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Nibless wonders

I have to confess to a lifelong passion for the plain old workhorse pencil in all its forms. The scent of freshly sharpened pencil brings back memories of lying on the floor drawing on lazy summer afternoons. I hope you enjoy these, too.

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Eberhard-Faber pencil extender for pocket use, early 1920s.

A very early "combo" pen/pencil combination. The dip-nib end screws into the holder, apparently, while the pencil can be replaced.

Eberhard-Faber's classic Mongol No. 2 pencil.

Dixon's pencil lengthener, showing grips that hold pencil when it's inserted into the tube.

Dixon's Ticonderoga No. 2 pencil, which saw many of us through grade school.

Rubens' Crayons, a brand that no longer exists (or at least isn't sold in the U.S.).

The Eagle Pencil Company's "Chemi-Sealed" Mirado pencil.

Carpenter's Union, Eagle Pencil Company. They haven't changed much since 1920!

Venus Velvet pencil floor display shaped like--what else?--a pencil.

The quintessential Scripto mechanical pencil, ca. 1950. Remember these in bright translucent colors?

My dad, a math teacher, never left home without these clips on every pencil in his pocket.

Election Pencil No. 279. "With metal top, string, and screw-eye. 1/2 gross in box, all sharpened. With black (graphite) leads. 7" long, maroon finish, soft black leads. Gross, $10.80."

Moore full-sized Pyramid model with chevron engraving, an elegant design for the 1920s.

Eberhard-Faber program pencil. This elite model provided a satin cord for hanging pencil around the neck so you could keep track of your dance card while on the run.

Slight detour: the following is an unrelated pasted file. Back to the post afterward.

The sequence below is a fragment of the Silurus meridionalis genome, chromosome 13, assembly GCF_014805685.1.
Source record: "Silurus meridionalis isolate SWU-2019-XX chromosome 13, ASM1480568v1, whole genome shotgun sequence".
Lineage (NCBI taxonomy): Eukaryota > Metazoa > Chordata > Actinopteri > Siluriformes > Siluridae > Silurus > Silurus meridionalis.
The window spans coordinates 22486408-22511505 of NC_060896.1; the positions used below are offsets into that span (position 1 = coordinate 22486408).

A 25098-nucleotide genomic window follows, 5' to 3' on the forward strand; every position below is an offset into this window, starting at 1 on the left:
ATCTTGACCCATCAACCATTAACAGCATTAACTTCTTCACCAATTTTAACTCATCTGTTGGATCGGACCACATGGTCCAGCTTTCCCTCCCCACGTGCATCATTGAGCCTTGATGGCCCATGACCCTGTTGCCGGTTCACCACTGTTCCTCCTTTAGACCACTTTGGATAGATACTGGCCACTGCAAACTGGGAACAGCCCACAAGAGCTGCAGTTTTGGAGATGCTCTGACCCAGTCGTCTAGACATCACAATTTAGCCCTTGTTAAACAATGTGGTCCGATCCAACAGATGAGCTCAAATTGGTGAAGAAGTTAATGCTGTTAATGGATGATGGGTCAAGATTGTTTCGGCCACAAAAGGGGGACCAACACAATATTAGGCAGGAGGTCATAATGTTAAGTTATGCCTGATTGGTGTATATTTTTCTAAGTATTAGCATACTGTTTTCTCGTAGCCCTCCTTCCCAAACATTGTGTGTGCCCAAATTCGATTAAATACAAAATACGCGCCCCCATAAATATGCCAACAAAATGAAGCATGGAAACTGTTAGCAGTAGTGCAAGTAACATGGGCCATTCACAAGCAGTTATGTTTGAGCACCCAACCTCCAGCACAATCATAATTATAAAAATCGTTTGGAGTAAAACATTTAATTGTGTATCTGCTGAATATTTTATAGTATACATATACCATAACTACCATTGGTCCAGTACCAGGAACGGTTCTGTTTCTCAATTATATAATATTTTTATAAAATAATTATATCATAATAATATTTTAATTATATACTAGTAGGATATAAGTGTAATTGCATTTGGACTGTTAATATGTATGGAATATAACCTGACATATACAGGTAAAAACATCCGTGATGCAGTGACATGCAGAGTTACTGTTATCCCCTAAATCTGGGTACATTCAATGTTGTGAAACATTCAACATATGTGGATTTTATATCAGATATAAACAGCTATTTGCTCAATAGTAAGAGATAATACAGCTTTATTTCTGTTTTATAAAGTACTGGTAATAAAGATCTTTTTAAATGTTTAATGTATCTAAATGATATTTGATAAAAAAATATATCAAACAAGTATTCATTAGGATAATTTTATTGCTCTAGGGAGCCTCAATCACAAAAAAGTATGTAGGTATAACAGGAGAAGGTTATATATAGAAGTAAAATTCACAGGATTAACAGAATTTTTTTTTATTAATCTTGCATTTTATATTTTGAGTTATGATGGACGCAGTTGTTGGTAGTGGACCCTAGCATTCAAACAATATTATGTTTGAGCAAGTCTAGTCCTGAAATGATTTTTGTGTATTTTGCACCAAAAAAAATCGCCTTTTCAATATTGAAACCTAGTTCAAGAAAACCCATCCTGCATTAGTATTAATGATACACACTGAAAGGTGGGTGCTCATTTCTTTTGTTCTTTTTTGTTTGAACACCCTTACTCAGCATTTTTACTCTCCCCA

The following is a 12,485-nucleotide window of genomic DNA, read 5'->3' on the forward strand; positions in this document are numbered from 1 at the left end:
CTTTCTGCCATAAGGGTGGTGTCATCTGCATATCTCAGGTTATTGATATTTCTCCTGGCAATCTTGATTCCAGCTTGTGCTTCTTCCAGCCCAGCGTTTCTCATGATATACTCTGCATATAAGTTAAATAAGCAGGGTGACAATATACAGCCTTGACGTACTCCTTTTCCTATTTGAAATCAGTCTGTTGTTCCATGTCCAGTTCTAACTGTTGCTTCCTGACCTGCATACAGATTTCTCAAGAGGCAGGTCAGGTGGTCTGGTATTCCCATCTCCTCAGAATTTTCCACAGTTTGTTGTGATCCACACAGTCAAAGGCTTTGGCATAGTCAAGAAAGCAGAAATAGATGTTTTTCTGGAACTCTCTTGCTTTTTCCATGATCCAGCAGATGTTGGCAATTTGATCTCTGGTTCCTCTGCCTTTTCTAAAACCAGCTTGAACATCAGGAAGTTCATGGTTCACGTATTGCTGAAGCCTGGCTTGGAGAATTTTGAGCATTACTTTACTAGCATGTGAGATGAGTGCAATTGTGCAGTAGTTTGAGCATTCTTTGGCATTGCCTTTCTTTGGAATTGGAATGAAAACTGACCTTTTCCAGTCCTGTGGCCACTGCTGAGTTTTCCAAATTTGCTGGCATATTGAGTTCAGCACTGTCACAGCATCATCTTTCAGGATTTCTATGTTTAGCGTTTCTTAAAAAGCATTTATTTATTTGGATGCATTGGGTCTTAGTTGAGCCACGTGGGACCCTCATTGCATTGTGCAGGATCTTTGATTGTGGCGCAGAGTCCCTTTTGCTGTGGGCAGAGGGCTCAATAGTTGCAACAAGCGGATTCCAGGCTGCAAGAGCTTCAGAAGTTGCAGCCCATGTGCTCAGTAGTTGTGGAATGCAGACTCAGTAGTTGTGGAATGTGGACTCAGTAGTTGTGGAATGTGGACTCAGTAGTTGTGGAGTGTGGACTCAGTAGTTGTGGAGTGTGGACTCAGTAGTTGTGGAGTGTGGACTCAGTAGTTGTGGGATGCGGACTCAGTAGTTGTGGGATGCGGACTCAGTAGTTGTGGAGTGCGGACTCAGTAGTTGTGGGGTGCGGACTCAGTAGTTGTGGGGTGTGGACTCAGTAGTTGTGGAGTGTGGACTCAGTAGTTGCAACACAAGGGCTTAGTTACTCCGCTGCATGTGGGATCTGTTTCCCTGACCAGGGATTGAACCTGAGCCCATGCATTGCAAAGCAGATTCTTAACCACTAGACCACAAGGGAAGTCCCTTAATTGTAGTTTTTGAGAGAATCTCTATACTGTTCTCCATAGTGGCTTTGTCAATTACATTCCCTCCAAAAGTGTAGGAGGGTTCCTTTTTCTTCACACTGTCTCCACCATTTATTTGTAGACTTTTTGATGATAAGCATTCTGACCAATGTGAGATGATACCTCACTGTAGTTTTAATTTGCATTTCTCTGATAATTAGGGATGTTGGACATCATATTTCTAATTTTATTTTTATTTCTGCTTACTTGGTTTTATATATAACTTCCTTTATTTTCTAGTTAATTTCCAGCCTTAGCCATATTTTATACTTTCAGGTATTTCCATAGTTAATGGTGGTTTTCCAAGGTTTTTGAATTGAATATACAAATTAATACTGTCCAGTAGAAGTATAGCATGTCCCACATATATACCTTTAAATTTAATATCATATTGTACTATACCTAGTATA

Eversharp Autopoint school pencil, a model that many will remember from their childhoods.

Great value for your money. An Eberhard-Faber pencil lengthener with a replaceable eraser.

Moore ladies' Pyramid pencil with faceted sides and chevron engraving.

The Weldon Roberts Whisk, a wheel-shaped eraser with a small brush for erasing typewriter mistakes while paper was still in the machine.

Moore full-sized Grotesque model pencil with chevron engraving. By today's standards, a very bad product name!

Early Moore mechanical pencil in Colonial design.

Eberhard-Faber Van Dyke pencil with a big square eraser... and if you note the arrow on the side of the eraser, you'll see the eraser could be replaced when worn.

Engagement pencil by unknown maker. A stripped-down version of the model provided with string above, for keeping track of one's dance partners.

Early Crayola Crayon box with 12 colors. Remember that wonderful waxy crayon scent?

Venus Velvet pencil, another old classic.

Eberhard-Faber's answer to the need to both lengthen the pencil to use it all and protect the point--a product that did both.

Dixon Ticonderoga pencil with wheel eraser. These were used with typewriters--remember those?

Velvet Pencil counter display with pencils spelling out brand name, early 1920s.

Double-ended Eversharp Autopoint mechanical pencil, for using two colors of lead at once.


Eversharp Autopoint DeLuxe automatic pencil with a shape similar to the elegant Dorics, early 1920s.


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